“Walang namamatay sa lindol (Nobody dies from earthquake),” says Jeffrey S. Perez, a geologist from Department of Science and Technology-Philippine Institute of Volcanology and Seismology (PHIVOLCS). “Namamatay kapag nabagsakan ng mga gamit sa bahay. Kaya dapat, ngayon pa lang, i-check nyo na ang mga bahay nyo kung ano ang maaaring makaapekto sa inyo. (People dies when they get hit by falling objects. That is why as early as now, check the things in your house that might affect you).”

Perez was among the five presenters in the Disaster Summit for Grade School Children held at the recent 2017 National Science and Technology Week (NSTW) at the World Trade Center, Pasay City.

He said that on the average, the PHIVOLCS records 20 temblors daily. In the last 400 years, the country experienced 90 destructive earthquakes, he also informed.

On the concept of training school kids on disasters, Venus Valdemoro, public information head of the DOST-Philippine Atmospheric, Geophysical, and Astronomical Services Administration (PAGASA) said, “Japan trains kids as young five years of age on how to save themselves during disasters.”

PAGASA partnered with the Japan International Cooperation Agency (JICA) in a three-year development cooperation to enhance the Philippines’ capacity on weather observation and forecasting called JICA-PAGASA on Weather Project or J-POW. The partnership  includes conduct of awareness raising activities and seminars, dispatch of experts, and provision of equipment to boost the Philippines’ disaster awareness and resiliency. 

Among the topics presented to the children are: why earthquakes happen; preparing yourself in an earthquake; what is radiation and what are its benefits; experimentation on clouds; saving yourself during flood; some benefits from rain; and many others and other weather related information.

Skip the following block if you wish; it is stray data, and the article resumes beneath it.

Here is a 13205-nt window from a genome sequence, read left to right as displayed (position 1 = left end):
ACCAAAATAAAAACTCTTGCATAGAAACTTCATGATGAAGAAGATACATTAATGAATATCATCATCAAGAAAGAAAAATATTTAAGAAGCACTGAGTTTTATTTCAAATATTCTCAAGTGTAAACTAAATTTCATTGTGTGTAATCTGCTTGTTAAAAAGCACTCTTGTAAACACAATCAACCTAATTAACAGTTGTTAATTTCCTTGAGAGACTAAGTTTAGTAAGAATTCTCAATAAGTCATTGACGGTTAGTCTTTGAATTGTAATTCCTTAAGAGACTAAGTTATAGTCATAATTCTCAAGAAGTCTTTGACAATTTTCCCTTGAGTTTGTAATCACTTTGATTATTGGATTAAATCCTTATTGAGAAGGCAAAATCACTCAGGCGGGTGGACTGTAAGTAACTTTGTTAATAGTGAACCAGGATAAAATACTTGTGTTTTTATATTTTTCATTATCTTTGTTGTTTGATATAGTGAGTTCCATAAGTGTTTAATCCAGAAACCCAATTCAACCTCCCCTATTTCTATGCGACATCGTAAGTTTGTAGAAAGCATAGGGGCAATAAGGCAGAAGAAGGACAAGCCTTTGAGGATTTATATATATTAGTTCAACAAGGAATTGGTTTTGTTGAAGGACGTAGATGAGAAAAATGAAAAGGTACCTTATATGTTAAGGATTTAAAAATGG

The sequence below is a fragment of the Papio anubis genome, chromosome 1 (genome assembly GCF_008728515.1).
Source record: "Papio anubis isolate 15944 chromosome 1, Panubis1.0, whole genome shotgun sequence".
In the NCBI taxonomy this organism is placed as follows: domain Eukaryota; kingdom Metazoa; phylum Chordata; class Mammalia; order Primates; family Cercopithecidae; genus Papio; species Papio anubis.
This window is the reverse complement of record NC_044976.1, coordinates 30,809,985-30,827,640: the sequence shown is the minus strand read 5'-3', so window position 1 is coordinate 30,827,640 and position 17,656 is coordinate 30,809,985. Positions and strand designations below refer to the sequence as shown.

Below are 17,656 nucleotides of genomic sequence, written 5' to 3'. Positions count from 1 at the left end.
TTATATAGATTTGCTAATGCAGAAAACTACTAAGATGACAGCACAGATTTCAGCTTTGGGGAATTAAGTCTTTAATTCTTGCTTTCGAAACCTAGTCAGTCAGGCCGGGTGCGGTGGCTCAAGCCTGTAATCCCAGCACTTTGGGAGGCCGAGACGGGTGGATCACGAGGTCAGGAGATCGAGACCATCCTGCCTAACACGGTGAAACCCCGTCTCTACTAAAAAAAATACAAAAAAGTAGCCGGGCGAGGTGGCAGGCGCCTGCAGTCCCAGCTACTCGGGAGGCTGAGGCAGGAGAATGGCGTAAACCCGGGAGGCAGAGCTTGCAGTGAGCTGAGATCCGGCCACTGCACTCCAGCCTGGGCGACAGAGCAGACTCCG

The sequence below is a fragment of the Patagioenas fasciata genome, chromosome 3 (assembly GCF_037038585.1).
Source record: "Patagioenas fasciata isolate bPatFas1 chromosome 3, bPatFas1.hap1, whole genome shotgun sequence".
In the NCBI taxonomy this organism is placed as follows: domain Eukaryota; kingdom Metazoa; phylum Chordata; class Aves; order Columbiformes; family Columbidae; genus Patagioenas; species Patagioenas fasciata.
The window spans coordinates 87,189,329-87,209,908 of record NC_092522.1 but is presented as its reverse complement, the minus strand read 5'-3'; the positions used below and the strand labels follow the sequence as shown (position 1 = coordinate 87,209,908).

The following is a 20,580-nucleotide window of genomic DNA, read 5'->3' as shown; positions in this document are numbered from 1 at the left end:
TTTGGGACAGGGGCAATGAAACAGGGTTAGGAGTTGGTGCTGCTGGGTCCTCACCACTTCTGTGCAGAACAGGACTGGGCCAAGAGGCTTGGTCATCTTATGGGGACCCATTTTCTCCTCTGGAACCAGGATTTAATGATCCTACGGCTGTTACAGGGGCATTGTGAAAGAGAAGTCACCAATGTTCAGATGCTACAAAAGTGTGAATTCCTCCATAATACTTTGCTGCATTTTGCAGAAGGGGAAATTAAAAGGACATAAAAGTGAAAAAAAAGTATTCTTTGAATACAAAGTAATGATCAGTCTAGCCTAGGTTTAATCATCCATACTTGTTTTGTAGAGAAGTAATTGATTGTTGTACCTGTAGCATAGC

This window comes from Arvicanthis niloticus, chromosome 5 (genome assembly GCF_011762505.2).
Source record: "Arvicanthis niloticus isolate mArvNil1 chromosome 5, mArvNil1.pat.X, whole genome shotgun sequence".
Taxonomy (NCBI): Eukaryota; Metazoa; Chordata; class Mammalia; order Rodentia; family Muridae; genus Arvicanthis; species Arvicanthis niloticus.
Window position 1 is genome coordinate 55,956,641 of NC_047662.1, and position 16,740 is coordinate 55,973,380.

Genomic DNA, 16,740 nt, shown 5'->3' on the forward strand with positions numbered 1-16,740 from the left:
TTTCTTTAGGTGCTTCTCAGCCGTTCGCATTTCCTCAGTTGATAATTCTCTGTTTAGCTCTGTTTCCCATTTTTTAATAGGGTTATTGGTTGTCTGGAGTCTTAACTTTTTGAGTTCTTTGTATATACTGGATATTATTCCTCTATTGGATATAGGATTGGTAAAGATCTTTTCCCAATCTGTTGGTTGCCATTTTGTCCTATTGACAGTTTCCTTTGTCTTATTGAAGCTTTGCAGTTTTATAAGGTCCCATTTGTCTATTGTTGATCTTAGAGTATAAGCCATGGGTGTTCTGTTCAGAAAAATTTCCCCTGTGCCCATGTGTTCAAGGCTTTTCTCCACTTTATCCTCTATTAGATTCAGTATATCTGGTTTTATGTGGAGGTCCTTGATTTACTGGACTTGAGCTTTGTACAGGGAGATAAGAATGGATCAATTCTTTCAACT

The summit was participated in by 250 kids from various schools and from Boys Town in Marikina. Speakers were disaster experts from PHIVOLCS, PAGASA, Philippine Nuclear Research Institute (PNRI), National Research Council of the Philippines (NRCP), and Advanced Science and Technology Institute (ASTI), all DOST agencies.

On the participation of Boys Town kids, Joselito A. Carteciano, information unit head of the DOST-NRCP, said, “I just thought that these kids should experience what they’ve never experienced before — science for the people…. So I approached PAGASA to include these children among the audience.”

Fe Quimson, a houseparent,  led the participants from Boys Town, kids 6 to 17 years old, in attending the summit. She said, “Marami kaming natutunan, magagamit namin in the near future. (We have learned a lot, we can use them in the near future).”

The kids enjoyed the activities such as the question-and-answer portion in which they won some tokens.  Among those who took home some tokens are Janelle Rose O. Dones, Grade 6 at the Plainview Elementary School in Mandaluyong City, and four of her classmates.

Siblings James Uriel  and John Renier Augustine A. Noel, students of the Child Development Center -Cavite State University, came with their parents who learned more about the event from the internet. They found the summit “interesting, educational, and informative.”

PAGASA Senior Weather Specialist Sharon Juliet M. Arruejo taught the kids about clouds and rain, and some of the benefits of the rain, such as how it helps fulfil 50 percent of the water requirement of Angat Dam. Rain provides farmers with the needed water and also helps clean the atmosphere, she said.

Arruejo also stressed her point through a short video clip that, “Kahit bata may pwedeng gawin para makapaghanda para sa kalamidad(Even kids can do something to prepare for disasters ).” (Geraldine Bulaon-Ducusin, S&T Media Service)